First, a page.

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VBCR - April 2015, Volume 4, No 2 - In the News

Two conditions characterized by inflammation are linked, according to researchers: periodontal disease and rheumatoid arthritis (RA). In fact, it is possible that periodontal disease may trigger the onset of RA. In a paper presented at the 93rd General Session and Exhibition of the International Association for Dental Research, Sheila Arvikar, MD, a rheumatologist at Massachusetts General Hospital, Boston, discussed research on inflammation in the mouth and joints in RA.

“There has been mounting evidence of a connection between RA and periodontal disease, with an increased severity of periodontal disease in RA patients. Both are chronic inflammatory conditions that share similar pathology, but the mechanisms that connect the diseases are unclear,” Arvikar wrote in an email.

The study was conducted to understand further the significance of P gingivalis antibodies, the levels of which are elevated in RA patients, and the link between these antibodies and RA. Arvikar and her colleagues performed joint and dental examinations, determined the presence of P gingivalis antibodies, and examined inflammatory microenvironments in 23 patients with RA and 20 age-matched subjects without periodontitis/RA. Of the 23 RA patients, 15 had new onset RA and 8 had chronic RA. “The fact that two-thirds of the patients had early RA is a rarity in these types of studies,” she wrote.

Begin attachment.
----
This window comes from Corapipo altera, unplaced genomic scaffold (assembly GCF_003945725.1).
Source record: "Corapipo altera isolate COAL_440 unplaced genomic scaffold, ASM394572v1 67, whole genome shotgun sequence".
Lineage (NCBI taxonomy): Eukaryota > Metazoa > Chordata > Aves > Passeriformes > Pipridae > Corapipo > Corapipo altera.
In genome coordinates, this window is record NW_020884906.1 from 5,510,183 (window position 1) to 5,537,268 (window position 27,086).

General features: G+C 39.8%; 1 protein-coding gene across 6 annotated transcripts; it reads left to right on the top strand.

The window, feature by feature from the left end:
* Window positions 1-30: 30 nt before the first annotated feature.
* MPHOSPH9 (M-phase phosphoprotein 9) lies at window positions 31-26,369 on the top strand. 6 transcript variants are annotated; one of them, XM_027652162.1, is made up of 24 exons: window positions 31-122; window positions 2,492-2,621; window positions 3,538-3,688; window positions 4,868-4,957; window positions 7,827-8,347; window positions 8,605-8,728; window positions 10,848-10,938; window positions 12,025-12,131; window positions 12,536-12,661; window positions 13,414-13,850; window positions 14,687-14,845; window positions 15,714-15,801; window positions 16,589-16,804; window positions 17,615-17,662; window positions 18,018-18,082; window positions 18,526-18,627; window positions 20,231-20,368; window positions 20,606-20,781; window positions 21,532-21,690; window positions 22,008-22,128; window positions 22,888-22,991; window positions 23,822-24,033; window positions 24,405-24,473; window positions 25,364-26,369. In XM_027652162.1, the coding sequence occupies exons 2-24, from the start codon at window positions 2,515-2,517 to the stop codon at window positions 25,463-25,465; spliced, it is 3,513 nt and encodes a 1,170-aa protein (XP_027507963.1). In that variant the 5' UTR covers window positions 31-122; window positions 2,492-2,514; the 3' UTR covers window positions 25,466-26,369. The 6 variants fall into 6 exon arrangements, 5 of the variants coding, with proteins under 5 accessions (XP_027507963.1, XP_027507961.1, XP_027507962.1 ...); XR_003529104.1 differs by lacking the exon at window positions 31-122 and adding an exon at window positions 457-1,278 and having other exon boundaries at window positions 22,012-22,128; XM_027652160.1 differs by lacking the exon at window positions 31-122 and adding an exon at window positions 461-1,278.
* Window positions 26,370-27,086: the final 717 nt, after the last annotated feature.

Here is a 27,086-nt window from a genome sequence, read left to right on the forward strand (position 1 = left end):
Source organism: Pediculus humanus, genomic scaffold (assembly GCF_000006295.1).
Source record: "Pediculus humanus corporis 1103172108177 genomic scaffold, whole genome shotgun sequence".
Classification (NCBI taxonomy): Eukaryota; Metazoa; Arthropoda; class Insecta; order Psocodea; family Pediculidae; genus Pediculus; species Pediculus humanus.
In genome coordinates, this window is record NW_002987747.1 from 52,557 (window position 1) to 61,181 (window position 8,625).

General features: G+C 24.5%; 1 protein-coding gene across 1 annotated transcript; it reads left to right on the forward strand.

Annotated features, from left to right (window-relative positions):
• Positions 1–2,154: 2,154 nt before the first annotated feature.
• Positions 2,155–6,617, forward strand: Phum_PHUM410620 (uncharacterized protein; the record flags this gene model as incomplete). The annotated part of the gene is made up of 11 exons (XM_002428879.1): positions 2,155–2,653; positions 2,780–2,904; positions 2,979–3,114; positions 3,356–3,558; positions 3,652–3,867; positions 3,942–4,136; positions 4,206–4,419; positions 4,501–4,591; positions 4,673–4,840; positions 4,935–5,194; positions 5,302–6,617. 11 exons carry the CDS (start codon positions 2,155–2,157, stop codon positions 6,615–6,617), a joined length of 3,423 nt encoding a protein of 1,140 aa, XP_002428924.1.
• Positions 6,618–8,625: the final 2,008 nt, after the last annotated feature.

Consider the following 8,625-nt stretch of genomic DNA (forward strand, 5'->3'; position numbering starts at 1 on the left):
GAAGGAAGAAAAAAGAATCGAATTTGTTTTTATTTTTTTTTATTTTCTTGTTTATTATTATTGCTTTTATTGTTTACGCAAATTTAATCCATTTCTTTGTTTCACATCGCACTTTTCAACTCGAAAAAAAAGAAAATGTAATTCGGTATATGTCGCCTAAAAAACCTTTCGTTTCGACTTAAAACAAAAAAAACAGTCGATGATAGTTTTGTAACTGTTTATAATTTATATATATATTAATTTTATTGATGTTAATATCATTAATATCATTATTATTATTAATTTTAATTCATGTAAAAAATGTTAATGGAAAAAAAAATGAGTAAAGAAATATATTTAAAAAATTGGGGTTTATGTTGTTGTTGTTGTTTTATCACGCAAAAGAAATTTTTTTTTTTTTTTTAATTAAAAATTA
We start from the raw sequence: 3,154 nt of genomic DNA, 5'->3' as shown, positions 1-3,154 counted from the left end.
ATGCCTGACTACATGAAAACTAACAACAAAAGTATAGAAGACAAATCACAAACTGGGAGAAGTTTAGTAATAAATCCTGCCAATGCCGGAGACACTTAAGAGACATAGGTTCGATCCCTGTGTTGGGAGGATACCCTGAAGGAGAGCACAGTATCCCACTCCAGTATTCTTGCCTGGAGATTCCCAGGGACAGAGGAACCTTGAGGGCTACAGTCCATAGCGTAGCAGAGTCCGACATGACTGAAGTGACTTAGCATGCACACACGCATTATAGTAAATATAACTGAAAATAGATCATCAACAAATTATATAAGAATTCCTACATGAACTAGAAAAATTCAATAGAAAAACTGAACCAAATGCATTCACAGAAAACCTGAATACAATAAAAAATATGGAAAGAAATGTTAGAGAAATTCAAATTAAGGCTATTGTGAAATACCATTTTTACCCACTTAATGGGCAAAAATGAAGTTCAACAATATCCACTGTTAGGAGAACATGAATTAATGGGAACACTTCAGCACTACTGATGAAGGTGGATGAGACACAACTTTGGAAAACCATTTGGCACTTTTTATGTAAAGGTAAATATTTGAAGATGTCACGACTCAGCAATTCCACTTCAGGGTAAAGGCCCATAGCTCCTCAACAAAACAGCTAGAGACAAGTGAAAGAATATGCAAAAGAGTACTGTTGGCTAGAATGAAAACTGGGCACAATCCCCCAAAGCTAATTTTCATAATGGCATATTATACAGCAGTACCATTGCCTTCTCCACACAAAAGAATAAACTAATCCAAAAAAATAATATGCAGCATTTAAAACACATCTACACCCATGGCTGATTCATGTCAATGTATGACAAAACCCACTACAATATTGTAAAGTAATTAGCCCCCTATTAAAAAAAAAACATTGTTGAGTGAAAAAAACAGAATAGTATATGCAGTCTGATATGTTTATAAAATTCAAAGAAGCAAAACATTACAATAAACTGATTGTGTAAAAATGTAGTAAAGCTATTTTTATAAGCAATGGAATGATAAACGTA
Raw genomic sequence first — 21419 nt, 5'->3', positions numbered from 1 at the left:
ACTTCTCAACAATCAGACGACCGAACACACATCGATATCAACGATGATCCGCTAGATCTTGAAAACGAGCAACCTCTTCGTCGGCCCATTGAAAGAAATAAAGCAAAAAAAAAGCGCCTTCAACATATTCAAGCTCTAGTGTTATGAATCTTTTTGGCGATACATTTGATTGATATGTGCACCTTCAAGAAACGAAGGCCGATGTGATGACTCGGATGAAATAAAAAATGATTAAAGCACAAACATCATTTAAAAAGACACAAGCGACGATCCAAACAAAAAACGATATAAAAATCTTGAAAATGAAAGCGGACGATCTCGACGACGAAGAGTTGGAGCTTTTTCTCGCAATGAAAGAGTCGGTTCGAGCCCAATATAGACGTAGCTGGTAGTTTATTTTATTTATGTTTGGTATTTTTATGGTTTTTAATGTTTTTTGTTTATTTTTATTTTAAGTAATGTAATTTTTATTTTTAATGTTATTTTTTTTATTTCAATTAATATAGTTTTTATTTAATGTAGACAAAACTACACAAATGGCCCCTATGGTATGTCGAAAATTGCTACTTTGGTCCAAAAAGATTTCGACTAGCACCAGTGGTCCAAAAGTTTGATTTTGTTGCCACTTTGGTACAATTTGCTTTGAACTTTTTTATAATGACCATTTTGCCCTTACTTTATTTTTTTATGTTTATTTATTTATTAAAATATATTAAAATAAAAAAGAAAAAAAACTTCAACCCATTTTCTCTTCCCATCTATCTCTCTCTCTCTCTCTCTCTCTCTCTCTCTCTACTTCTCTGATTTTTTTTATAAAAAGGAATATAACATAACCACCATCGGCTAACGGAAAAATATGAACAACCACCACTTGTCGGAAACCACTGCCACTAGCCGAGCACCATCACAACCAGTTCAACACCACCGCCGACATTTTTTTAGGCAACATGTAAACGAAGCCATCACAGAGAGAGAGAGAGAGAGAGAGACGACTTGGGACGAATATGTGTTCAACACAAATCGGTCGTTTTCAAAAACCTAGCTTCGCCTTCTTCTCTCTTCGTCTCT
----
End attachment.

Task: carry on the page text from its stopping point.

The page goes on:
Serum P gingivalis IgG antibodies were measured by ELISA, and 23 inflammatory mediators were measured in serum, saliva, gingival crevicular fluid (GCF), and joint fluid by Luminex. All except 1 of the 23 patients received routine dental care and none was a smoker; 10 had gingivitis, and 9 had periodontitis. Despite the fact that most patients had routine dental care, a significant number (6 of 23, or 40%) had P gingivalis and all 6 had periodontitis. Also, RA patients exhibited marked inflammatory profiles in all microenvironments (serum, saliva, GCF, and joint fluid where available) even if they did not have periodontal disease.

Compared with healthy subjects, the RA patients had increased pocket depth, clinical attachment loss, bleeding on probing, and GCF volume.

The authors concluded that P gingivalis antibodies can be considered as biomarkers to help rheumatologists identify patients with periodontal disease who may benefit from treatment. Arvikar S, et al. Presented at: 93rd General Session and Exhibition of the International Association for Dental Research.

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Last modified: May 7, 2015
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